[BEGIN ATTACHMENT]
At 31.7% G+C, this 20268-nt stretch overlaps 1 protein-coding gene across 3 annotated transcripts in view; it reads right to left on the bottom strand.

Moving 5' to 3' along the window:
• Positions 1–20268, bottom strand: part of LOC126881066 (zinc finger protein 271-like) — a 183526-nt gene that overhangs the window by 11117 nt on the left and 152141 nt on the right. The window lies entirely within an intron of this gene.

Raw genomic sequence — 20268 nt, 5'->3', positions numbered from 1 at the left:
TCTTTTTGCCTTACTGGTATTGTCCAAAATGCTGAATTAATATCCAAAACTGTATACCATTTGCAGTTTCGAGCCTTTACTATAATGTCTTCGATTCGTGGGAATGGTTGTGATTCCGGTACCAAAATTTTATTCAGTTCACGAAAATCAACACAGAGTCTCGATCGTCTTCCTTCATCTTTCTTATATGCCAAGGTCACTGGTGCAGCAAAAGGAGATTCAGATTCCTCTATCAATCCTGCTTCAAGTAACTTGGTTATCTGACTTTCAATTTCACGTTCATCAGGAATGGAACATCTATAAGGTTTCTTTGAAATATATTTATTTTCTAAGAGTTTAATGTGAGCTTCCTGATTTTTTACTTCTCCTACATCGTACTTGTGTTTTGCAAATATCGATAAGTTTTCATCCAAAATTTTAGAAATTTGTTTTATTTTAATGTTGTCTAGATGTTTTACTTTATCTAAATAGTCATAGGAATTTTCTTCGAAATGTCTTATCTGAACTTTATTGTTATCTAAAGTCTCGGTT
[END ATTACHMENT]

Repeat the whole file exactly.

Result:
At 31.7% G+C, this 20268-nt stretch overlaps 1 protein-coding gene across 3 annotated transcripts in view; it reads right to left on the bottom strand.

Moving 5' to 3' along the window:
• Positions 1–20268, bottom strand: part of LOC126881066 (zinc finger protein 271-like) — a 183526-nt gene that overhangs the window by 11117 nt on the left and 152141 nt on the right. The window lies entirely within an intron of this gene.

Raw genomic sequence — 20268 nt, 5'->3', positions numbered from 1 at the left:
TCTTTTTGCCTTACTGGTATTGTCCAAAATGCTGAATTAATATCCAAAACTGTATACCATTTGCAGTTTCGAGCCTTTACTATAATGTCTTCGATTCGTGGGAATGGTTGTGATTCCGGTACCAAAATTTTATTCAGTTCACGAAAATCAACACAGAGTCTCGATCGTCTTCCTTCATCTTTCTTATATGCCAAGGTCACTGGTGCAGCAAAAGGAGATTCAGATTCCTCTATCAATCCTGCTTCAAGTAACTTGGTTATCTGACTTTCAATTTCACGTTCATCAGGAATGGAACATCTATAAGGTTTCTTTGAAATATATTTATTTTCTAAGAGTTTAATGTGAGCTTCCTGATTTTTTACTTCTCCTACATCGTACTTGTGTTTTGCAAATATCGATAAGTTTTCATCCAAAATTTTAGAAATTTGTTTTATTTTAATGTTGTCTAGATGTTTTACTTTATCTAAATAGTCATAGGAATTTTCTTCGAAATGTCTTATCTGAACTTTATTGTTATCTAAAGTCTCGGTT